A new series of 40-day fitness programs coordinated by the University of South Australia are starting this week to find out the answer.
The programs aim to give participants 40-days of intensive support to show them how increasing their exercise time can make a significant improvement to their overall health and fitness.
“It’s all about kick-starting a new lifestyle for participants,” said Human Movement Program Director Scott Polley.
“Many of our participants have been relatively inactive for a very long time, so we provide a very supportive program that eases them into the exercise.
“When people start a new exercise program alone, they can essentially go too hard too soon and end up with an injury.”
In the latest series of 40-day fitness programs, participants will be randomly divided into one of two groups each with a separate focus – outdoor adventure exercise and group exercise.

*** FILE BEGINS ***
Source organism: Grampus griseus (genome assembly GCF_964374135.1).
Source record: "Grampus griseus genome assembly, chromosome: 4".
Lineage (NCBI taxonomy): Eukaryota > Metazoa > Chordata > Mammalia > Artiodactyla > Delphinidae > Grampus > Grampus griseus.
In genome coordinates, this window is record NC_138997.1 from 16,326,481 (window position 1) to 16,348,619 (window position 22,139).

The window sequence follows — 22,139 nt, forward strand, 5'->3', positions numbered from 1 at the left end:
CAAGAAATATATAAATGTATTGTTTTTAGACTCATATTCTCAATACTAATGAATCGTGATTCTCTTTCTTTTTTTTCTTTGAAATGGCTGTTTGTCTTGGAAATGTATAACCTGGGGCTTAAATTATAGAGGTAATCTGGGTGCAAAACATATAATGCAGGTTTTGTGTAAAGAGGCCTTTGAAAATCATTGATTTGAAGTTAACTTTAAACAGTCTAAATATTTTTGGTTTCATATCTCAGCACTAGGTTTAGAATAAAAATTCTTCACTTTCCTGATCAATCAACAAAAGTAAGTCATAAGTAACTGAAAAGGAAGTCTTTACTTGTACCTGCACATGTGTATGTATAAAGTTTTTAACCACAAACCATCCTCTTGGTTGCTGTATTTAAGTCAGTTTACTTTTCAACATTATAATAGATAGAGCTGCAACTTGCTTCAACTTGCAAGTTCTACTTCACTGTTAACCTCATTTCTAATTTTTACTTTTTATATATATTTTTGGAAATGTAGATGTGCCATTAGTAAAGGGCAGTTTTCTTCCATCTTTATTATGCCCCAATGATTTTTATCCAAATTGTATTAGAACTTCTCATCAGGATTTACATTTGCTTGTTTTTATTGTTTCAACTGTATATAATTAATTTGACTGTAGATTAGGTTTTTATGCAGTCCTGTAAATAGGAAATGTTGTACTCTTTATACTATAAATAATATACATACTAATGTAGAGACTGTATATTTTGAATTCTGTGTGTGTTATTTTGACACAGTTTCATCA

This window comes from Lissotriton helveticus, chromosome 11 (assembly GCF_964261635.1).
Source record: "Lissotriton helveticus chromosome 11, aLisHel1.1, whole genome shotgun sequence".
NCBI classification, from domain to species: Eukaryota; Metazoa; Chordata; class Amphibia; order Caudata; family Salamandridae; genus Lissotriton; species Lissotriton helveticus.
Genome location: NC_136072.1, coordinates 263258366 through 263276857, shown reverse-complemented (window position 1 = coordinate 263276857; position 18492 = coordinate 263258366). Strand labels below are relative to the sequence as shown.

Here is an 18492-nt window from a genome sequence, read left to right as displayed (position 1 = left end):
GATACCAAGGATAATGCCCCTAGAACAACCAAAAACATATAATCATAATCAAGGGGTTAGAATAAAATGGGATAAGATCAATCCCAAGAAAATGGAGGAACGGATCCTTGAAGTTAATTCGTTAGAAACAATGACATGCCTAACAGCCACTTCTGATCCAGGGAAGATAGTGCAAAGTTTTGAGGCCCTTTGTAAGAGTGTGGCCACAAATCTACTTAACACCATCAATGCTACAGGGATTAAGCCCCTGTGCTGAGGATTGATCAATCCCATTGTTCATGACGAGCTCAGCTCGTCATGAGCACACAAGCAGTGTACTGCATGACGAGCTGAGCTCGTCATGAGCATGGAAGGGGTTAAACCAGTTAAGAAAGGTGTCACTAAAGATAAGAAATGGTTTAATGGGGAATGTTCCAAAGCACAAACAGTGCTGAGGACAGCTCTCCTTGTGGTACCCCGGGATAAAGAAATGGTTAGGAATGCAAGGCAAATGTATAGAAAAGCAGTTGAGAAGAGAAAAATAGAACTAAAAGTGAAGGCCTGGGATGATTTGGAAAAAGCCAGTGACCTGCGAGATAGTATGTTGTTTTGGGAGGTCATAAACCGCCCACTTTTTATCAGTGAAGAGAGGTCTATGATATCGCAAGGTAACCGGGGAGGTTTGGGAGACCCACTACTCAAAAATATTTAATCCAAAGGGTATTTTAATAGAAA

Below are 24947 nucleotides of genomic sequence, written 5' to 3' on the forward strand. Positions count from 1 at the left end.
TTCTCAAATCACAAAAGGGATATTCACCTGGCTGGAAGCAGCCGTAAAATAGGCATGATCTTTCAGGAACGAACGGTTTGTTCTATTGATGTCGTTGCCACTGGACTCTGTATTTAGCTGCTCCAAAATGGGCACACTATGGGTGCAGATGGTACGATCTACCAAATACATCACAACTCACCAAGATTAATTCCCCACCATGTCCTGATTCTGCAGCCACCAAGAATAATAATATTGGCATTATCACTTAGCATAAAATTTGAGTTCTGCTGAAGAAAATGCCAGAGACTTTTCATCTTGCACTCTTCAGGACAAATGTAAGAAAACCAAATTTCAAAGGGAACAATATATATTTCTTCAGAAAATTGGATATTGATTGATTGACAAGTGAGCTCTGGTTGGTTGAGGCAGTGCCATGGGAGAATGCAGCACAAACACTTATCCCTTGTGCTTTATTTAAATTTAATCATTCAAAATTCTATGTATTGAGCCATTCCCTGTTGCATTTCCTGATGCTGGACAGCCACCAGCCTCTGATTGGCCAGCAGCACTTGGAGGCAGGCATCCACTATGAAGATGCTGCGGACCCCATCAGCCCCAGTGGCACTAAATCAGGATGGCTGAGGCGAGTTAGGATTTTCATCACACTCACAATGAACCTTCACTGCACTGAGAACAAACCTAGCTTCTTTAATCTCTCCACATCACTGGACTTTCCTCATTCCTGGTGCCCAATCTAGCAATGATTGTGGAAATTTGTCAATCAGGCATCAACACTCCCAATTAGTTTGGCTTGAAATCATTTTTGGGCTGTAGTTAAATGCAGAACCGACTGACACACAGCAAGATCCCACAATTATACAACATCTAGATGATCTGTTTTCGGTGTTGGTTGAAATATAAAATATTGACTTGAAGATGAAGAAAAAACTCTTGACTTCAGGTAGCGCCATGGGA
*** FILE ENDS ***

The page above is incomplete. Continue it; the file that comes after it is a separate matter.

“With the outdoor adventure exercise group we will be getting them to do activities such as orienteering, bushwalking and canoeing,” Polley said.
“In the group exercise program, participants will be exercising together in a group to reach their own goals as well as the group’s fitness goals.
“We want to know whether changing the way we conduct a 40-day program makes a difference to people staying with it for the duration.”
UniSA has been running the 40-day research exercise programs for several years with positive results.
“After 40 days, participants have reduced their fitness age by an average of 13 years,” Polley said. “It doesn’t have to be all about weight loss to see considerable health gains.
“The average weight loss is about 1.5kg but you don’t need weight loss to get health gains. It’s not a waste of time, it is still doing them a lot of good and we see enormous gains in cholesterol and fitness.”